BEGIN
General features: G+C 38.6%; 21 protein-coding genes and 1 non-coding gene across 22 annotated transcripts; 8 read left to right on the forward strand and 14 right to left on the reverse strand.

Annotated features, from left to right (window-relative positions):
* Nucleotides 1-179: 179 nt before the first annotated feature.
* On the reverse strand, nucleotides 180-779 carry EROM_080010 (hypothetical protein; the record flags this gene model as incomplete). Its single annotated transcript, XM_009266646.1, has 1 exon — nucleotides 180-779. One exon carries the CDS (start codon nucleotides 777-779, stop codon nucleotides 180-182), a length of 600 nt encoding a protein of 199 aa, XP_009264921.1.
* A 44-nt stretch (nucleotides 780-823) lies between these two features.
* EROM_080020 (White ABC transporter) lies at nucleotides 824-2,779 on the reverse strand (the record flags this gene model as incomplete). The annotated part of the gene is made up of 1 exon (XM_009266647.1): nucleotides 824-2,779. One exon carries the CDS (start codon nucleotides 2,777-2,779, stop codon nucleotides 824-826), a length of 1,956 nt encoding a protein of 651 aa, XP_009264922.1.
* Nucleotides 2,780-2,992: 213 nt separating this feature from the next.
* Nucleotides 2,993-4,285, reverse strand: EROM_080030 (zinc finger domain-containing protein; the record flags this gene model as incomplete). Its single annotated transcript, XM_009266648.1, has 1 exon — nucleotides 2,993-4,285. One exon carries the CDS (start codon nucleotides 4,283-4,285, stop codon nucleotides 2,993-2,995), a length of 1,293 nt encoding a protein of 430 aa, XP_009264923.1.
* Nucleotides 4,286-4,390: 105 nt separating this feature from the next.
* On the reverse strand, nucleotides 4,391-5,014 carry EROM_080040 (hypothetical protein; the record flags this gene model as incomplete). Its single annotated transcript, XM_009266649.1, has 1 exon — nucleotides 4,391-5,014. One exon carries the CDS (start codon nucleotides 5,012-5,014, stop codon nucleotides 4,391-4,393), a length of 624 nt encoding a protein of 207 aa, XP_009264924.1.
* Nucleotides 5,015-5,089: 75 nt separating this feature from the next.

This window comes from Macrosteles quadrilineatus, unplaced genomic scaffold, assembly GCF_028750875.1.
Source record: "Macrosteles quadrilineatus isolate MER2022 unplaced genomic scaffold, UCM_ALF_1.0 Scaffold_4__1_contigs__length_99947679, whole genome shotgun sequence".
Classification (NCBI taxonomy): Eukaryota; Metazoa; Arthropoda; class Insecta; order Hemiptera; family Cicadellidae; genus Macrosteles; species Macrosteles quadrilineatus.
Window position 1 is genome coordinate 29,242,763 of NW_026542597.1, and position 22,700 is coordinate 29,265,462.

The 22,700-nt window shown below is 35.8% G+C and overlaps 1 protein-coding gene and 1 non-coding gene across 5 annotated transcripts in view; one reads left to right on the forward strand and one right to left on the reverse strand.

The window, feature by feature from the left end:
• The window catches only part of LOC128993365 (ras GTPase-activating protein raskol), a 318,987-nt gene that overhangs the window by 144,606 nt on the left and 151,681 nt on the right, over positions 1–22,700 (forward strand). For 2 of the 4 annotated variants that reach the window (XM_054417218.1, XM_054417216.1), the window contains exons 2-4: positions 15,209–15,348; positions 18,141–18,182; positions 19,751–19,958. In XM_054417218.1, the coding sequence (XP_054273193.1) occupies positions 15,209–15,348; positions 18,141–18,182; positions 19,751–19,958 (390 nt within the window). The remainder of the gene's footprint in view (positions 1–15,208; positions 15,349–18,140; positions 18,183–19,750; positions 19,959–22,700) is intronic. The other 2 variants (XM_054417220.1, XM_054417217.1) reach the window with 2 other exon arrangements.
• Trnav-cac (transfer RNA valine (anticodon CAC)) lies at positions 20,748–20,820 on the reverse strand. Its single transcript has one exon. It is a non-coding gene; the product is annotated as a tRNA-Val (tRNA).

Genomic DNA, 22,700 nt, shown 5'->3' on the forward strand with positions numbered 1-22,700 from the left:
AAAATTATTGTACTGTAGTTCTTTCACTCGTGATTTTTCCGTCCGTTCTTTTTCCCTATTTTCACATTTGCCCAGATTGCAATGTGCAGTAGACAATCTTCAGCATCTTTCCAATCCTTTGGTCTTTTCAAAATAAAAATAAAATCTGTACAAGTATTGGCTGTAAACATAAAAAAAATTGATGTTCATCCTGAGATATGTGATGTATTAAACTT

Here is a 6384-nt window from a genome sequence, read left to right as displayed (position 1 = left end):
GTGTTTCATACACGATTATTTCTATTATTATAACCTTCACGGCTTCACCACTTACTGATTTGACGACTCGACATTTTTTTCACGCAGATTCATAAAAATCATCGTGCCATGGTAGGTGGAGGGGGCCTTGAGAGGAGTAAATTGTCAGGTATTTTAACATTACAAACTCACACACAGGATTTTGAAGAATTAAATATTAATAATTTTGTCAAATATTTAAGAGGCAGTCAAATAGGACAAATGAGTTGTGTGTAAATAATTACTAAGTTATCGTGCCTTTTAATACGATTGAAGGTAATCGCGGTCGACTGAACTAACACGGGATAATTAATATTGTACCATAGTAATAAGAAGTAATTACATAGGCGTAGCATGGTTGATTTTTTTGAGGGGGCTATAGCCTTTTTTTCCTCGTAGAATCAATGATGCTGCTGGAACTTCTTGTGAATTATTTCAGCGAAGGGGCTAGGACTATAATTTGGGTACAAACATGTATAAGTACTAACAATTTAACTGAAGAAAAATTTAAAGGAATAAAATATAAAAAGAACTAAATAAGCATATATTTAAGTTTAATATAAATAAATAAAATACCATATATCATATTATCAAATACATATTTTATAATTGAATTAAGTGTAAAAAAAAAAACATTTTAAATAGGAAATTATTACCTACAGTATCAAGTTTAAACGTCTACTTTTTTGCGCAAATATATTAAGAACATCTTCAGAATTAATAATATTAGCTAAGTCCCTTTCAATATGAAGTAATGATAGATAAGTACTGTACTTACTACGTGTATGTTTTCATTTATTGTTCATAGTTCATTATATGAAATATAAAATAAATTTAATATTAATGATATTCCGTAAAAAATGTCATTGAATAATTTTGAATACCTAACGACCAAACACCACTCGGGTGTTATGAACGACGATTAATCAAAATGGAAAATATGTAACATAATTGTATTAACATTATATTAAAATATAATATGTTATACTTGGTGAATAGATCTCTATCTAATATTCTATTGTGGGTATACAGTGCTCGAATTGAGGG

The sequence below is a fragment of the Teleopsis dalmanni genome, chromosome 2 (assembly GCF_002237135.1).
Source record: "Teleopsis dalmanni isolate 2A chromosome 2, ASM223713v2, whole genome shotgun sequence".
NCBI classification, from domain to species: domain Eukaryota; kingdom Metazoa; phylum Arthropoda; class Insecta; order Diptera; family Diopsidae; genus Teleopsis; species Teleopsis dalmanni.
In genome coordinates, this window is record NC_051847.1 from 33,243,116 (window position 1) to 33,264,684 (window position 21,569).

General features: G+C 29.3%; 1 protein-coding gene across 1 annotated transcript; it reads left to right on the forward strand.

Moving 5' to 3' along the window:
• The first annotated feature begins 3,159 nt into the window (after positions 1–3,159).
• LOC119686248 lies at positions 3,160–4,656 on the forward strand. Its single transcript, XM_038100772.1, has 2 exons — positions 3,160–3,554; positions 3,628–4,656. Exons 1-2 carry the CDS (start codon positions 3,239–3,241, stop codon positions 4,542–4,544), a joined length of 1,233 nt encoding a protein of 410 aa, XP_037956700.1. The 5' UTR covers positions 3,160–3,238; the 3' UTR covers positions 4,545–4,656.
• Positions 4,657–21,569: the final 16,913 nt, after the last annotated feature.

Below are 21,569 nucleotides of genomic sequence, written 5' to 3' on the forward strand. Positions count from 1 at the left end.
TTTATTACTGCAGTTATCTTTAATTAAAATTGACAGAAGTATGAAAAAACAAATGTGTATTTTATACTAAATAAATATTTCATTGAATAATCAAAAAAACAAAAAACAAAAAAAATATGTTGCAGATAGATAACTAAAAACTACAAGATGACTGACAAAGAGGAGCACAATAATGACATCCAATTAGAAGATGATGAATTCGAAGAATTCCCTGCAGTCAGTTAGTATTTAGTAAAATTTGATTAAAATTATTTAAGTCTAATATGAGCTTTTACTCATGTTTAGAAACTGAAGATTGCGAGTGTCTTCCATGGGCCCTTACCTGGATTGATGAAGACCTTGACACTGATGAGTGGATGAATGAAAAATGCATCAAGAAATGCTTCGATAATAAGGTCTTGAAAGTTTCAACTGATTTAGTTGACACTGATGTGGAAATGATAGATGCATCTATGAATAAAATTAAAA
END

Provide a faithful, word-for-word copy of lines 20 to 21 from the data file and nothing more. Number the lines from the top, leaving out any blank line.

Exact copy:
Genomic DNA, 22,700 nt, shown 5'->3' on the forward strand with positions numbered 1-22,700 from the left:
AAAATTATTGTACTGTAGTTCTTTCACTCGTGATTTTTCCGTCCGTTCTTTTTCCCTATTTTCACATTTGCCCAGATTGCAATGTGCAGTAGACAATCTTCAGCATCTTTCCAATCCTTTGGTCTTTTCAAAATAAAAATAAAATCTGTACAAGTATTGGCTGTAAACATAAAAAAAATTGATGTTCATCCTGAGATATGTGATGTATTAAACTT